Thursday, March 26, 2009

St. Casimir's Church - Cleveland, OH

Built in 1918, St. Casimir's is another Cleveland church that is scheduled to close in 2010. 

Designed by Cleveland-born architect William Jansen, the red brick and stone trim exterior is classified as Romanesque with its rounded entrance arcade, two symmetrically-placed open bell towers, and corbeled gable. The exterior is classic and beautiful ... the interior is STUNNING ... and worth seeing in person. This church is truly authentic inside. It hasn't been marred by senseless updates to modernize it by ripping out its altars and covering up its murals with white paint. As my 82 year old father said to me when we stepped inside this church to look around – "this is what a church should look like." Let me say it again ... THIS IS WHAT A CHURCH SHOULD LOOK LIKE. A one-of-a kind Cleveland treasure that must be saved.

St. Casimir Church | 8223 Sowinski Avenue | Cleveland , OH 44103

Wednesday, March 25, 2009

Statement from the Cleveland Restoration Society

The Cleveland Restoration Society has published an official statement regarding the closing of Churches in the Diocese of Cleveland. Here is a link to the statement.

The Cleveland Restoration Society | 3751 Prospect Avenue
Cleveland, OH 44115 | 216.426.1000

Sunday, March 22, 2009

St. Joseph Byzantine Church - Abandoned Treasure

I came across these photos (taken in February 2009) on Flickr of an abandoned church in Cleveland, OH.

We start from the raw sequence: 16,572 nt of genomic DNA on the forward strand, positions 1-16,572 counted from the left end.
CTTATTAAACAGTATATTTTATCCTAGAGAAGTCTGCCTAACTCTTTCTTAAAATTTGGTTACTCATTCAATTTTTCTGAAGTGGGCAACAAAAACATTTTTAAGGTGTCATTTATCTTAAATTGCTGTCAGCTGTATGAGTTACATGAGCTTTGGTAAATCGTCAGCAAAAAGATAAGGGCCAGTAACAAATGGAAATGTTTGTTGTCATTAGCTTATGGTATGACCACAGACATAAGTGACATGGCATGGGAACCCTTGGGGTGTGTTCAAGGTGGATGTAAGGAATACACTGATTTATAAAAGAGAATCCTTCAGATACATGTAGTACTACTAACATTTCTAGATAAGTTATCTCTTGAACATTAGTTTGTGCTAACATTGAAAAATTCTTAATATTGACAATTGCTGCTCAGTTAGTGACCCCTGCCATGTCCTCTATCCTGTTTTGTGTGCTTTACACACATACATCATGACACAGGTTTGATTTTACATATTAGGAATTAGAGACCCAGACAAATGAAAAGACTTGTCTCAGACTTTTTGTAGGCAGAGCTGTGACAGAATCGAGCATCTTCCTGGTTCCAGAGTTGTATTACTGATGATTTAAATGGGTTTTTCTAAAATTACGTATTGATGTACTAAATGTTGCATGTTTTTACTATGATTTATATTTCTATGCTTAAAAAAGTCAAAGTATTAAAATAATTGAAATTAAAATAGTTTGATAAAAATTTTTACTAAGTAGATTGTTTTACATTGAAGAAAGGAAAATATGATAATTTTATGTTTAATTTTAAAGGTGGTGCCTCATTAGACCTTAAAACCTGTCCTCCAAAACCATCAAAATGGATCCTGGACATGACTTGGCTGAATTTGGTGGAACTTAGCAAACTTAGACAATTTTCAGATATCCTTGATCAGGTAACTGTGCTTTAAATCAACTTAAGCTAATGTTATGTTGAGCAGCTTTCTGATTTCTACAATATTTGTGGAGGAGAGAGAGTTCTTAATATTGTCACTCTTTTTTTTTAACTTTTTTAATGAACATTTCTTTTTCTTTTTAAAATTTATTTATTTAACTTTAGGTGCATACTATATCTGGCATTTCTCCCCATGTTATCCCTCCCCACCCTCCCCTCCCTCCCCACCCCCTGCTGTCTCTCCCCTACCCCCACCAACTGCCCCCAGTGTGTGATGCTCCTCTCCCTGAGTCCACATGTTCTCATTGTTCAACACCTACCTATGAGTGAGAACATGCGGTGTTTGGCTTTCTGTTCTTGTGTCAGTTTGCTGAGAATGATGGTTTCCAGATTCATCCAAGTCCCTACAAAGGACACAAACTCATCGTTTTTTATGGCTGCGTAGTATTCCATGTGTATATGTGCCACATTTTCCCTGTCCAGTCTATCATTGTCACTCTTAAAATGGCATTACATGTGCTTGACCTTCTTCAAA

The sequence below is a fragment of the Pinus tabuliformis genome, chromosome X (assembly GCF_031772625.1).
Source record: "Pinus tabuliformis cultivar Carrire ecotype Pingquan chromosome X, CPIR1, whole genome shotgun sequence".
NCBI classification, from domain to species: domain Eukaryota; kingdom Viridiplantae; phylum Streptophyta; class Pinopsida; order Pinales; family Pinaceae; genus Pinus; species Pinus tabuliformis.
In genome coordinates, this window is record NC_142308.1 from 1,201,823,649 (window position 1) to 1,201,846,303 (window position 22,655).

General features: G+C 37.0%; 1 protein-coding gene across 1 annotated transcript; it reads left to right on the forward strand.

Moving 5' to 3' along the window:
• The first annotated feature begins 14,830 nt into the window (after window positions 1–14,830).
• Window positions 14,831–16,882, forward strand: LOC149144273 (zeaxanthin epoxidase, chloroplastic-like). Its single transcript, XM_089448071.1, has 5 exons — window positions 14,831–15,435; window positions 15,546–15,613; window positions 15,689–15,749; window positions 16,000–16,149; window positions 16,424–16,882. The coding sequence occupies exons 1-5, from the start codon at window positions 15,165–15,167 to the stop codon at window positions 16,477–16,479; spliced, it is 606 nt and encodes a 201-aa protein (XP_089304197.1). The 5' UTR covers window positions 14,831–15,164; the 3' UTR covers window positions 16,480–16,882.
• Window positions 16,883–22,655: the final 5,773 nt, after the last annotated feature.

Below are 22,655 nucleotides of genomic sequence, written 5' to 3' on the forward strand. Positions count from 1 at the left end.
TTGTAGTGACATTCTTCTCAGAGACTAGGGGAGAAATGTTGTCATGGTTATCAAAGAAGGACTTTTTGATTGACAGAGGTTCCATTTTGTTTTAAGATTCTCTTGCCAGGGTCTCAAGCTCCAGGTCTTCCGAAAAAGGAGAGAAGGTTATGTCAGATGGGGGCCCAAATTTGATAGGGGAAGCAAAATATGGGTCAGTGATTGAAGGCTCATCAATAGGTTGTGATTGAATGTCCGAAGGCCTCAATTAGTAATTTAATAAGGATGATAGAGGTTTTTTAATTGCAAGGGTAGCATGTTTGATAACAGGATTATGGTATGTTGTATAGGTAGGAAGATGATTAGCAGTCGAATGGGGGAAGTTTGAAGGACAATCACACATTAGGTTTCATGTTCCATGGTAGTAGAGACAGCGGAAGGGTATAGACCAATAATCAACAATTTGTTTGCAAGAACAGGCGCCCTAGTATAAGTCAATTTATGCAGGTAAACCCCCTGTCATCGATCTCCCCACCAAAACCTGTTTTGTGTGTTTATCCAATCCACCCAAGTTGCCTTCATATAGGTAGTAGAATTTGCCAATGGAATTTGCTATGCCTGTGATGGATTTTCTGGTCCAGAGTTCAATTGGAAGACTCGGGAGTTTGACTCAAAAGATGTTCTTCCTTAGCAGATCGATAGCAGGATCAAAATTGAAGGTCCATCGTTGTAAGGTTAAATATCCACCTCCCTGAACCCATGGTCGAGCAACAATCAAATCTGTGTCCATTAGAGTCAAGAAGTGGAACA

St. Joseph Byzantine Catholic Church (above: interior) was built in 1933, and was designed by architect Joseph E. Fronczak (or Franczak) of Buffalo, NY. I'm not sure who the mural artist was -- but they are very well done. 

In the 1970s, parish members began migrating out of the city to the suburbs. The congregation dwindled. The great expense of maintaining the building and the grounds forced the congregation to abandon the location. Eventually, the building was taken over by the Greater Zion Hill Baptist Church community, who in turn abandoned the building. More photos of this church can be seen at Flickr at this link and this link.

Can we allow this to happen to any more of our ecclesiastical treasures?

Friday, March 20, 2009

St. Procop's Church Interior - Cleveland Ohio

The above photos offer a glimpse into the stunning interior of St. Procop's Catholic Church in Cleveland, OH. I'm not sure who painted the murals -- they are first rate, as are the stained glass windows and other furnishings. It's hard to believe this treasure is scheduled to close in 2010.

St. Procop Church | 3181 W. 41st Street | Cleveland, OH 44109

Thursday, March 19, 2009

St. Procop's Church - Cleveland Ohio

French born architect, Emile Uhlrich emigrated to the United States in 1891. He settled into the ever-growing city of Cleveland, OH. Uhlrich had been educated at the prestigious Ecole des Beaux Arts in Paris, France. Beaux Arts style (or "fine art style")  stressed order, symmetry, formal design, grandiosity, and elaborate ornamentation. 

In 1899, Uhlrich entered into a partnership with fellow architect Godfrey Fugman. The partnership lasted until 1904. It was generally believed at the time that Fugman handled more of the engineering and business side of projects, while Uhlrich was the creative genius.

In 1903, St. Procop's Church was dedicated. The Catholic Universe Bulletin called it "one of the finest church buildings in the city." The architects were getting rave reviews for setting a new standard in local church designWhat exactly does "new standard" mean? 

Uhlrich and Fugman employed the newest technologies and techniques of the time. They engineered a structural frame of steel trusses which allowed for a massive, wide-open interior space that was unobstructed by columns. They cleverly hid indirect lighting throughout the interior, and slightly raked (sloped) the floor from the vestibule to the main altar. Decoration became more ornate as you got closer to the altar -- thus drawing the eye forward. The new St. Procop's was a  highly-designed, highly-functional space ... worthy of being the new standard.